Sato et al. (2013) represents a significant contribution to the literature. The novelty of their paper lies in the construction of a new dataset on industry-specific real effective exchange rates (REER) on a monthly basis from January 2005 to the present. The authors have convincingly demonstrated that REER differs not only between countries, but also across industries, a finding that would have slipped through the net of aggregate data analysis.
The authors have used the industry-wise producer price index (PPI), instead of consumer price index (CPI), not only because the latter includes nontradables, but also because the former tends to vary across industries, reflecting interindustry differences in costs arising from differences in their exposure to exchange rate changes. In this context, industries with large import content are more sensitive to exchange rate changes than those with a large domestic content. It, thus, makes considerable sense to use the industry breakdown PPI data. However, exchange rate changes, in purchasing power parity (PPP) terms, can only be explained by the inflation differential. According to PPP, a currency with a relatively lower inflation rate would appreciate vis-à-vis currency with a higher inflation rate. Seen in these terms, one might still argue that CPI is more relevant for explaining exchange rate appreciations and depreciations, be they in nominal or real terms.
The spotlight on the electric machinery industry is revealing. The results show that the Japanese electric machinery REER exhibits the largest depreciation among Japanese industries. This finding suggests that Japanese electric machinery should be enjoying substantial export price competitiveness. On the contrary, the Japanese electric machinery firms are suffering from worsening business performance and tougher competition in the export market. The explanation given by the authors is that Japan's competitors in the electric machinery industry, especially the Korean firms, enjoy a much larger REER depreciation, and hence stronger export price competitiveness. This is further supported by the results of a factor decomposition analysis that attributes the Korean electric machinery export price competitiveness to a significant drop in domestic producer prices in Korea during the won appreciation period.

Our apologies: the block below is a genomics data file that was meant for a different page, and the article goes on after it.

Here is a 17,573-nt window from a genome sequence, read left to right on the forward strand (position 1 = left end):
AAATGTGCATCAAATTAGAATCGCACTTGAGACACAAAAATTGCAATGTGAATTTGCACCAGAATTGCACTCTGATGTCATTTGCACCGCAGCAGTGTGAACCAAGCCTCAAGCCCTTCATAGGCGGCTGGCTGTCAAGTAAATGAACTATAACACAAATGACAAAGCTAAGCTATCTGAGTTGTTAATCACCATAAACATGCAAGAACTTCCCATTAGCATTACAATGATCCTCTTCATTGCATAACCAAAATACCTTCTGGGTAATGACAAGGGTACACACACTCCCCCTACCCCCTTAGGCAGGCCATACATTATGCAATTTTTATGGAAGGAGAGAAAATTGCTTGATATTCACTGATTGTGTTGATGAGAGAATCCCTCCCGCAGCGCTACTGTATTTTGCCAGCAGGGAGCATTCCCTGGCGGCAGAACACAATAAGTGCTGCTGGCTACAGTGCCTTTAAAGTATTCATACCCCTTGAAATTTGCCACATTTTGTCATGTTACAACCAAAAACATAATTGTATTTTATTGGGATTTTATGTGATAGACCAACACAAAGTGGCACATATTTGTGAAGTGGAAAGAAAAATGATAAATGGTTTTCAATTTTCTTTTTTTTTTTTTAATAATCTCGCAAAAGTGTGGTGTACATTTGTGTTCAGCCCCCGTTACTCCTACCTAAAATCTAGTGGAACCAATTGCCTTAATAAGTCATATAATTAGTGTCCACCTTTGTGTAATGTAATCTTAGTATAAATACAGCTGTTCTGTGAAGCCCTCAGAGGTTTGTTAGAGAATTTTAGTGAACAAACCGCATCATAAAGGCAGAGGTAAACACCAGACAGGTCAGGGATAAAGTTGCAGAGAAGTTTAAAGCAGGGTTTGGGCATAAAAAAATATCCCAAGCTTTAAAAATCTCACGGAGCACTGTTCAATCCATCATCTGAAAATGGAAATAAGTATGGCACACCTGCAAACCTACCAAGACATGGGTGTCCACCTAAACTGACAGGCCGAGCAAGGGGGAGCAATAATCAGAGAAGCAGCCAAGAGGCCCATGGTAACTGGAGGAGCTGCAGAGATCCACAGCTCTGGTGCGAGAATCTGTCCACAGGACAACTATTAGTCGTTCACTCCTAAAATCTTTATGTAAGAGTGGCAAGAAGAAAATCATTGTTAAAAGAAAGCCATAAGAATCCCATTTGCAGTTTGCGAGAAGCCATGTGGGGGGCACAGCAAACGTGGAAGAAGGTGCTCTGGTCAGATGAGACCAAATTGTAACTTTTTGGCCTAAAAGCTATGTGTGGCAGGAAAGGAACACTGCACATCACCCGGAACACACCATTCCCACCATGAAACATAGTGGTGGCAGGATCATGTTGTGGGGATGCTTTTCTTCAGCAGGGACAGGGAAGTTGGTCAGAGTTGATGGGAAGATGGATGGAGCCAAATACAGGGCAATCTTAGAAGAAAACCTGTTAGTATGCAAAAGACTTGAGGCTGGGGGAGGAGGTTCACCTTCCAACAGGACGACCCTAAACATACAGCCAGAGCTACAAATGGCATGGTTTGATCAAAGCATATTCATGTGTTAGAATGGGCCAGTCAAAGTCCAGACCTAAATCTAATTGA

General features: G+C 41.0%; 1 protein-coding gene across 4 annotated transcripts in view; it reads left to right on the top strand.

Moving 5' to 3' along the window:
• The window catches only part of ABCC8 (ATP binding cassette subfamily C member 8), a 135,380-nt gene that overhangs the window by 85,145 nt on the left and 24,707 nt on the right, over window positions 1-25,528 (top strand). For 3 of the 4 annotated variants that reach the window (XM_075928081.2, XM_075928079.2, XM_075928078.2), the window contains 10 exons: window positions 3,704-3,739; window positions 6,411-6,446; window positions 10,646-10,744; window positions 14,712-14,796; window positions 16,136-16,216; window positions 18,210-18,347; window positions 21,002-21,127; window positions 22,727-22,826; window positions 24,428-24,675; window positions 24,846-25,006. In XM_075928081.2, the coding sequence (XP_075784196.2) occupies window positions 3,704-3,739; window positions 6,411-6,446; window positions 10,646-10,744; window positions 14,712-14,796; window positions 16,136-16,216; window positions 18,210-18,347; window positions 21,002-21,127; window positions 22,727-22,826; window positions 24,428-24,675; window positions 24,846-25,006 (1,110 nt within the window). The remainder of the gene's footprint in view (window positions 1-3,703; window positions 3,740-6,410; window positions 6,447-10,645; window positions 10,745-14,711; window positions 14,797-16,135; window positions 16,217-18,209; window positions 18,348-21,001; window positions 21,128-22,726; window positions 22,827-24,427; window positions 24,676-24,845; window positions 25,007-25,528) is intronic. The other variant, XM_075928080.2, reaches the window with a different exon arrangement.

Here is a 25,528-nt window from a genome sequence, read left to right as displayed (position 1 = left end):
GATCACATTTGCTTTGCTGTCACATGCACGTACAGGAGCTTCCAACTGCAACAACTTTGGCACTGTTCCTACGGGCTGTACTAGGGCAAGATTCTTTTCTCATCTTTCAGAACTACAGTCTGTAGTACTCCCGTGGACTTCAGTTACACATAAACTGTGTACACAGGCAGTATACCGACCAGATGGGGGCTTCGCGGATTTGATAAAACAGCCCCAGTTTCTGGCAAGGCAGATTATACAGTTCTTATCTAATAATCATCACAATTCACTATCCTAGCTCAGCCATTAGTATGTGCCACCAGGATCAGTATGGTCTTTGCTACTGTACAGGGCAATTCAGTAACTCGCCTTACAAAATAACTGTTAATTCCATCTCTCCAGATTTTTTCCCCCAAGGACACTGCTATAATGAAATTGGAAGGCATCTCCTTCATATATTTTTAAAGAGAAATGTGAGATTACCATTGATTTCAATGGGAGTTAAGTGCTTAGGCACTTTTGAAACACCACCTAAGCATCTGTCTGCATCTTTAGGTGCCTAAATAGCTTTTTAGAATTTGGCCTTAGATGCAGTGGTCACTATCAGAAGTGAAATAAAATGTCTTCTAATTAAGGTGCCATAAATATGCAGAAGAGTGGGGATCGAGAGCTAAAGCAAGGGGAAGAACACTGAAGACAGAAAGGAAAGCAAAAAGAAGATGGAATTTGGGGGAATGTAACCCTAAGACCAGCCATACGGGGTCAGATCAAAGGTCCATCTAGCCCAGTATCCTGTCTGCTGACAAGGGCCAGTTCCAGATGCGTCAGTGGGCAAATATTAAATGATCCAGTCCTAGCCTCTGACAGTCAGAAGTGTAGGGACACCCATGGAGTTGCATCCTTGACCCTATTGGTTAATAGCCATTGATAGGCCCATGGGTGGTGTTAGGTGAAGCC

While the authors' deduction makes good sense, it does not fully explain the substantial fall in domestic producer prices in Korea in the wake of won appreciation. It may have much to do with the differences in the product mix and the share of imported inputs relative to domestic content in the total cost of production. Export price competiveness gained through REER depreciation can be blunted by higher costs of imported inputs, as an exchange depreciation makes imports more expensive. By the same token, the loss of export price competiveness resulting from REER appreciation can be eroded by lower costs of imported inputs.
Presumably, the Korean electric machinery firms have a much higher import content in their manufactures than their Japanese counterparts. An extension of this analysis into the role of domestic versus import content in manufacturing is needed to better understand the mechanics and dynamics of REER impact on export price competitiveness. Much would, of course, depend on the sources of imports and the strength of the currencies of these source countries.
That the Japanese automobile firms have not lost export competitiveness to their Korean rivals, thanks to the relative decline of domestic production costs, provides more fuel for further inquiry. The decline of domestic production costs in the automobile sector in Japan needs to be probed further. Again, it is unclear if this is attributable mainly to the ratio of domestic versus imported inputs or to the productivity gains at home. A comparison of productivity trends in the automobile industry in Japan and Korea would be helpful, although this transcends exchange rate issues.
While changes in domestic production costs may, thus, represent an important factor in the export price competitiveness/exchange rate equation, there is a need to balance these cost considerations with actual export performance. As is often said, the proof of the pudding is in the eating. It is, therefore, essential to demonstrate that industries with REER depreciations do exhibit better export competiveness than those with REER appreciations. To do this, one has to go beyond an exchange rate analysis into a trade analysis with respect to export destinations, export composition, and the intensity of competition in the export market. A close look at the shifting market shares of Japan, Korea, and China for electric machinery and automobiles in the US market – where the competition is fierce – with an effort to relate them to REER changes would shed more light the issue at hand.
In any case, REER can provide only a partial, albeit dominant, explanation for export price competitiveness. Many other factors can also contribute to export competitiveness. These may include cost of capital, unit labor cost, technological advancement, etc. Be that as it may, an unmistakable sign of companies being hurt by REER appreciation is their decision to relocate their plants to offshore bases. Such evidence will be highly instructive, reinforcing the rigorous REER analysis.